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Bacelle, L. (1991). Samuels, A. (London). ‘Dimensioni simboliche dell'eros nella relazione transferale-controtransferale: impieghi clinici della metafora alchemica di Jung’ (Symbolic dimensions of Eros in transference and countertransference: some clinical uses of Jung's alchemical metaphor). Analysis, 1, 2: 115-134. 1990.. J. Anal. Psychol., 36(3):398.
(1991). Journal of Analytical Psychology, 36(3):398
Samuels, A. (London). ‘Dimensioni simboliche dell'eros nella relazione transferale-controtransferale: impieghi clinici della metafora alchemica di Jung’ (Symbolic dimensions of Eros in transference and countertransference: some clinical uses of Jung's alchemical metaphor). Analysis, 1, 2: 115-134. 1990.
Review by: Lorenzo Bacelle
In this article from the second issue of a new Italian journal, Andrew Samuels examines Jung's interest in alchemy, especially in the Rosarium Philosophorum, and associates it with Corbin's Mundus Imaginalis and Winnicott's ‘area of illusion’. Alchemical imageries can then be viewed as symbolic representations of both intra-psychic and interpersonal processes. In analysis, they can be used as a metaphor standing both for events within an individuating psyche and for transference-coun-tertransference phenomena, joined together like the two sides of a coin.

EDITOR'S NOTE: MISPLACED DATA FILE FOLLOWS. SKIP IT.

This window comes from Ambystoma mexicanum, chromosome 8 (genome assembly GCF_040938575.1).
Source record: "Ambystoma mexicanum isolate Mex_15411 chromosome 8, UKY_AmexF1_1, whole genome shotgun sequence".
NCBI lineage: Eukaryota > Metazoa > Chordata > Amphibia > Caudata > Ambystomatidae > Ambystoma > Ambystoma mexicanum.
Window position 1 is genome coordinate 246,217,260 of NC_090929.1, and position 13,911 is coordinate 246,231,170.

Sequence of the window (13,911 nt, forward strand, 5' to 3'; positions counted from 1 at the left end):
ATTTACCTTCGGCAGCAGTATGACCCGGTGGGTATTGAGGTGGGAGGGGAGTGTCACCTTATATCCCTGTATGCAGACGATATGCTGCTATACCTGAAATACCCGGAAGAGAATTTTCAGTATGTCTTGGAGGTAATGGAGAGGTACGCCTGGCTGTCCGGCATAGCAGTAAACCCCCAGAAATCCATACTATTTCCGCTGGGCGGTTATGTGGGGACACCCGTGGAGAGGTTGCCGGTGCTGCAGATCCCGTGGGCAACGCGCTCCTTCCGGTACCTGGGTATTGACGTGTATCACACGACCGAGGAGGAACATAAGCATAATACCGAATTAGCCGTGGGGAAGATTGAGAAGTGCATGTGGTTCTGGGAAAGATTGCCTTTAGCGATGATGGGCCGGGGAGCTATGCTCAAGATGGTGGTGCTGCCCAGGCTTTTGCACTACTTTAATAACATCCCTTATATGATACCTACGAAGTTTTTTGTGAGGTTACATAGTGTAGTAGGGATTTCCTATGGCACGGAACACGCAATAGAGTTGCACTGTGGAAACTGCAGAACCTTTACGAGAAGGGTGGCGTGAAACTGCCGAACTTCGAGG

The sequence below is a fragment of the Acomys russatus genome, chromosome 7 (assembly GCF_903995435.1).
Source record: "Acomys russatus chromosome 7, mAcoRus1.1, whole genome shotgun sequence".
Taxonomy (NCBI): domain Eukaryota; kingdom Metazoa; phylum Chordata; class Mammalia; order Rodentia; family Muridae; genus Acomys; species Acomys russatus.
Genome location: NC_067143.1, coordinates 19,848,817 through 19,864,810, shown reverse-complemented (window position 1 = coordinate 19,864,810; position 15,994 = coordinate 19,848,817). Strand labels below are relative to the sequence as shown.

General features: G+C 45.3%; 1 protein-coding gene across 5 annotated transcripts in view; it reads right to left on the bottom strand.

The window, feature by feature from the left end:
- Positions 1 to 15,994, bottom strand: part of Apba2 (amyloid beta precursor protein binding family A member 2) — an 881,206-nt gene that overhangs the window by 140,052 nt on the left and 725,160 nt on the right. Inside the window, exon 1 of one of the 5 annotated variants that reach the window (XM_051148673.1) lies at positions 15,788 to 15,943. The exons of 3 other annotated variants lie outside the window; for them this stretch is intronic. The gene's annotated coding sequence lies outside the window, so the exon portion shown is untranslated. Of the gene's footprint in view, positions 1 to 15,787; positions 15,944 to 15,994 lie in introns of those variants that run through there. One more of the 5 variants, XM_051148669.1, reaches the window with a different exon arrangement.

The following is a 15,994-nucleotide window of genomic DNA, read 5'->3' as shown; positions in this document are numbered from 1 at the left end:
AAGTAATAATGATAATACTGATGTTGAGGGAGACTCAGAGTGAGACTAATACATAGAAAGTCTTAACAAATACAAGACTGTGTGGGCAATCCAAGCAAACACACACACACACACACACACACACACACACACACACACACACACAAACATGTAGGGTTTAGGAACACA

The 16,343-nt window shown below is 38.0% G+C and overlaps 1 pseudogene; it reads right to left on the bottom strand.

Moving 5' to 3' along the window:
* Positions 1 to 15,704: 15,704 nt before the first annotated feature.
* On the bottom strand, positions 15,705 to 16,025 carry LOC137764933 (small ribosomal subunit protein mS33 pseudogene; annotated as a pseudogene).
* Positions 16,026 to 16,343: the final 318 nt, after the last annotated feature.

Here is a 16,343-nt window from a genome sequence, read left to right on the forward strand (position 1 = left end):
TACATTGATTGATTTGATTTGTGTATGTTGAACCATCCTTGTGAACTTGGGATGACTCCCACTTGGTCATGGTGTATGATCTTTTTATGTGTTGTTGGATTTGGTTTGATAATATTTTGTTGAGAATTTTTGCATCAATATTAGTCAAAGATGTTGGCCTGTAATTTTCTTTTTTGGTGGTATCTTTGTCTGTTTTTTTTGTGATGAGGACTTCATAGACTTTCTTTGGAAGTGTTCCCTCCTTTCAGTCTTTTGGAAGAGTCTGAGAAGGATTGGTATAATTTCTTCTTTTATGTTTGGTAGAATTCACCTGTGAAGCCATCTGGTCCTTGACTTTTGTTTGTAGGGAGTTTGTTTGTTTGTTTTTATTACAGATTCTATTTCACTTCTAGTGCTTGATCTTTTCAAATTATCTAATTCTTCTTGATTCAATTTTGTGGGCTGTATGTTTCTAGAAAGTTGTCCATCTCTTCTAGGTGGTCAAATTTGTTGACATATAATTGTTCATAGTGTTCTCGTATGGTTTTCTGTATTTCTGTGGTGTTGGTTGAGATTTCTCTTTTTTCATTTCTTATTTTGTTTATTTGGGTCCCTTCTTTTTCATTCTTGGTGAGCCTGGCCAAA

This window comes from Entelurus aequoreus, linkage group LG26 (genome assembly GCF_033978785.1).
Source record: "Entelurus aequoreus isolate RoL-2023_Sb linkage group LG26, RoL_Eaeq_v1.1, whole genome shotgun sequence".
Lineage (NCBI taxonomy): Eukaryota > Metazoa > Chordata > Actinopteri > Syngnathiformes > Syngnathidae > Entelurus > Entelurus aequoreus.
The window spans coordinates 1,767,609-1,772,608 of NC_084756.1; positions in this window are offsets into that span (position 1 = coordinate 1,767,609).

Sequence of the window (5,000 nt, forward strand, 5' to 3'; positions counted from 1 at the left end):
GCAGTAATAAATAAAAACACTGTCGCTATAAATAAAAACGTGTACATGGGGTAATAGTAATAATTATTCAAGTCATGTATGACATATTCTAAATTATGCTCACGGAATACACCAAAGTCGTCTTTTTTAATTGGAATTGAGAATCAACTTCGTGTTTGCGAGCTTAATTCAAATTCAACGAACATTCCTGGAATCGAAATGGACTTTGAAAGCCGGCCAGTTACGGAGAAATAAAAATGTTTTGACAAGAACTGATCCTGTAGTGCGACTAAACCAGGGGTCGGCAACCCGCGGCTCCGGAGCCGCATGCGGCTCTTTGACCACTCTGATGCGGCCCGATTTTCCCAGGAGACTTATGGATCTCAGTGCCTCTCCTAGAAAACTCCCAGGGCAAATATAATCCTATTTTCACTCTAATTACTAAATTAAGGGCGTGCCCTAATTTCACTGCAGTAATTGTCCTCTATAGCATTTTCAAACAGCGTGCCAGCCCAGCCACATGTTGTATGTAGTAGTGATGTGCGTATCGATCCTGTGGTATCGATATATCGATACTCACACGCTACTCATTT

The experience of the self in the process of relating to ‘another’ was anticipated by alchemy and continued by psychoanalysis. Eros in its various forms is a feature of every analysis and psychological change in a patient requires an erotic involvement on the part of the analyst, real but not acted out. Regression, with the impulse to incest and the taboo of incest, needs to be experienced as a stage in psychological growth.
As in human development, a healthy experience of eros between parents and children is necessary for the formation of a healthy personality, so in analysis we need to regard the presence of eros as a sign of health and its absence as a sign of psychopathology.
The analyst draws information about his patient from his own body used as an organ of perception. Although it is the analyst's real body in question, it is also an imaginal body or a ‘subtle body’, in a transitional area between analyst and patient. The analyst's countertransference-body inhabits the Mundus Imaginalis.
In the last part of his paper, Samuels discusses two episodes from the analysis of one of his patients. In the first episode, taking place in the first year of the analysis, there is a partial sexual acting-out, brought about by the analyst's denial of his sexual feelings towards his patient, which precludes a symbolic approach to those feelings and to a contact with the patient's internal world. In the second episode, in the fourth year of analysis, the analyst appears much more aware of his body sensations, his feelings, and his fantasies which, confidently located by him in the Mundus Imaginalis, become shared with the patient in an erotic bond and bring into consciousness otherwise inaccessible parts of the patient's unconscious.
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